This was a really fun episode to shoot. Jesse and Walt go off by themselves to do a massive cook, to develop a lot of product. And they get out of there in middle of nowhere and they realize that they’ve run out of power and gas. It only lasts for a certain amount of time. They’re out in the middle of nowhere and they’re dying of heat and they’re thinking, this might be it. We’re actually gonna die right here. And Jesse says, “Come on, we gotta make a robot or something! Do something! You’re Mr. Science! Make something!” And he actually touches upon something that Walt realizes is not as far-fetched and a long shot but it just might work. And I say, “We might have it. Here’s what I want you to do, go get this and that and the other.” And he says, “What are you gonna do?” And I say, “You mentioned it earlier. We’re gonna make a battery.” And we make this battery and, using chemistry again, it gives us enough power to power the engine and recharge the RV battery and go. We get out and we save ourselves. The interesting thing about that point is it was the last scene. It was the last thing in the night. It was late. We were trying to go home. And a crew member named Nick Shuster says, “Wouldn’t it be funny if when you say, ‘You mentioned it earlier,’ Jesse says, ‘A robot?’” And we thought that was hilarious. So we told the producer that there was something wrong with the camera and we had to shoot that little scene once more. This time, Aaron said, “A robot?” And it was so funny. It just shows you that good ideas come from anywhere. We used it in the show. The show’s creator, Vince Gilligan, loved it.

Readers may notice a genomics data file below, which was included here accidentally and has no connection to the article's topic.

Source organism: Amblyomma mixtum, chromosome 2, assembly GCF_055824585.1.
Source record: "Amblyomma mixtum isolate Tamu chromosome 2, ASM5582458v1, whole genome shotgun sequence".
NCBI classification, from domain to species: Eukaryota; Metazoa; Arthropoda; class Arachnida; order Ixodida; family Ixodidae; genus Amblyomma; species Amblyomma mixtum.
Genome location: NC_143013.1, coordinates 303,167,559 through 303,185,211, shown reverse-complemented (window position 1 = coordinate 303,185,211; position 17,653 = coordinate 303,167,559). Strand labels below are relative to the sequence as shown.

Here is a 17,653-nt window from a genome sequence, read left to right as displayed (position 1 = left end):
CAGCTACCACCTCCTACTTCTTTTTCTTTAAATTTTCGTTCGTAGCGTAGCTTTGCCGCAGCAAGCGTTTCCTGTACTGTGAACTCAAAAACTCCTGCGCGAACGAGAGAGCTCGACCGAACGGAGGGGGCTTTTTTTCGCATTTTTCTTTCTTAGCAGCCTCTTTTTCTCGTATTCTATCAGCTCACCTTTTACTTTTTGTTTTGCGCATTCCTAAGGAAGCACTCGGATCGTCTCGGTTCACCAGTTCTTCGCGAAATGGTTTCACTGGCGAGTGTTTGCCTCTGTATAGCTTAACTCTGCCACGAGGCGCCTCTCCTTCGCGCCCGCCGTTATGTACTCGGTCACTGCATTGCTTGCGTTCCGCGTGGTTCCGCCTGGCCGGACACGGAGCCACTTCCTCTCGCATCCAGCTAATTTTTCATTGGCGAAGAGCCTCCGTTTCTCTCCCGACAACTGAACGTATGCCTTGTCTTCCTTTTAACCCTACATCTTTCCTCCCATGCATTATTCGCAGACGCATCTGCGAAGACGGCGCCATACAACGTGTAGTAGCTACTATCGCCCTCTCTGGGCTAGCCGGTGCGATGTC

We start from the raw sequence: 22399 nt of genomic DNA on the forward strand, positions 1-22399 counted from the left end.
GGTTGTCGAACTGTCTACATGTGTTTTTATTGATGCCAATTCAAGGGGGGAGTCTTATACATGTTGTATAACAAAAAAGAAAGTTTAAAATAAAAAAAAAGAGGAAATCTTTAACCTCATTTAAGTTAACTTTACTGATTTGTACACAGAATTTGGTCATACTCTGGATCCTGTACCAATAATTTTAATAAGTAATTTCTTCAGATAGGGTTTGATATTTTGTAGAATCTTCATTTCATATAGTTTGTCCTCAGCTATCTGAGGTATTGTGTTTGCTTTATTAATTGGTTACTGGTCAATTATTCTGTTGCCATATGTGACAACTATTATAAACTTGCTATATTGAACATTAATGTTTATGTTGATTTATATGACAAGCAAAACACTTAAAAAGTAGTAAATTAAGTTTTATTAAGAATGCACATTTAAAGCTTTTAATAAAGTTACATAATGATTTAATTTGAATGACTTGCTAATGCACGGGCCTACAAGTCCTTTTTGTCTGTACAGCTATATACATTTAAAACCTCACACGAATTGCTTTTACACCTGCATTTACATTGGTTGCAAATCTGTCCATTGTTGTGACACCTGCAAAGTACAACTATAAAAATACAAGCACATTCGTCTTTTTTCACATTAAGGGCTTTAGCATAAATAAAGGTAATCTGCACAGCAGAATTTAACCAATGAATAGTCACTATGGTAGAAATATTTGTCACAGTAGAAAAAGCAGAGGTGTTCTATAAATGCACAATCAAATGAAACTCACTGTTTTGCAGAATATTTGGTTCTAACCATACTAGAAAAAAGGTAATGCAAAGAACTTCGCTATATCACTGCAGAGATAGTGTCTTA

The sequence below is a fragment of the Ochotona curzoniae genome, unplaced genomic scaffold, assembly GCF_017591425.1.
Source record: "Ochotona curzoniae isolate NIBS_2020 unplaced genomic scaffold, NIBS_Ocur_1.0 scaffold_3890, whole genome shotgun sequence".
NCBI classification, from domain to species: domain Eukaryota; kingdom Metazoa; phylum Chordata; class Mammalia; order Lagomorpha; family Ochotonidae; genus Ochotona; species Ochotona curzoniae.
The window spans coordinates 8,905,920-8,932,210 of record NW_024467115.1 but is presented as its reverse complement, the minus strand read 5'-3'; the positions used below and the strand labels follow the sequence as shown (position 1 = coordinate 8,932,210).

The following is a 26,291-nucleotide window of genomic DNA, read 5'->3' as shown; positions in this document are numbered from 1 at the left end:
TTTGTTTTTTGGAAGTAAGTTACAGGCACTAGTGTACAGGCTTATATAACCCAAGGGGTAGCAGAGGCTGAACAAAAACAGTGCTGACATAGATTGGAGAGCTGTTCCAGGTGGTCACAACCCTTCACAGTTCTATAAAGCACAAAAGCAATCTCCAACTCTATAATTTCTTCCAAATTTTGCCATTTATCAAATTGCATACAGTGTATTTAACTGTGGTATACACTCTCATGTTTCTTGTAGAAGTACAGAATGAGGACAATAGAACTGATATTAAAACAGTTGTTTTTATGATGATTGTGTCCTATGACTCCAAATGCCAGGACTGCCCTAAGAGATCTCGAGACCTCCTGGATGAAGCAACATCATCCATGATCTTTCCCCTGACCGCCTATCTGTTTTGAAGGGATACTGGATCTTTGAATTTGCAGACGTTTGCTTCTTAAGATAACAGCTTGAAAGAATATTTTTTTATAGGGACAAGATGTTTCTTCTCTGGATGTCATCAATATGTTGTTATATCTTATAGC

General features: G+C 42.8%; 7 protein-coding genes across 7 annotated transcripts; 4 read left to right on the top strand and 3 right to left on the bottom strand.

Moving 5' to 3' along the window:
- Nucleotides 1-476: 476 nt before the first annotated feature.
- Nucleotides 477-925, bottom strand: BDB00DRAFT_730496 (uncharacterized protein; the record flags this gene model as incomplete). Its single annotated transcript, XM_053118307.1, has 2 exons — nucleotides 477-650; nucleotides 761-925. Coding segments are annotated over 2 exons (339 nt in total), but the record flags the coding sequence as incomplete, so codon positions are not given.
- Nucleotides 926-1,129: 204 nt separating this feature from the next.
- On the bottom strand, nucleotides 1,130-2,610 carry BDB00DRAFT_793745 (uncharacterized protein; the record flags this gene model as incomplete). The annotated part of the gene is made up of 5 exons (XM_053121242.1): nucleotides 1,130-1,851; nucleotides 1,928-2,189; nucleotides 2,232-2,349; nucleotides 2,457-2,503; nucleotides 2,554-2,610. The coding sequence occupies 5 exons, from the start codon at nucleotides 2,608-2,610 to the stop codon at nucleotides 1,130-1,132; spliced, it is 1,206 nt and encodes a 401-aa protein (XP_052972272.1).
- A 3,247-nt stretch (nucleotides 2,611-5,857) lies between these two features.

6) Season 2/Episode 12: “Phoenix”
In one scene, I was holding my infant daughter, Holly, and Walt has this urge to tell someone how he feels and what he’s doing and this warped sense of pride in this endeavor. And he can’t tell anybody except one person. He holds his baby daughter and he goes out to the garage and he lifts up the insulation and shows her the tens of thousands of dollars that he’s been able to make so far. And I love the juxtaposition of the tenderness and the gentleness with his daughter and showing her this blood money. It just gave me chills. It was so interesting and compelling as a story point.
7) Season 2/Episode 12: “Phoenix”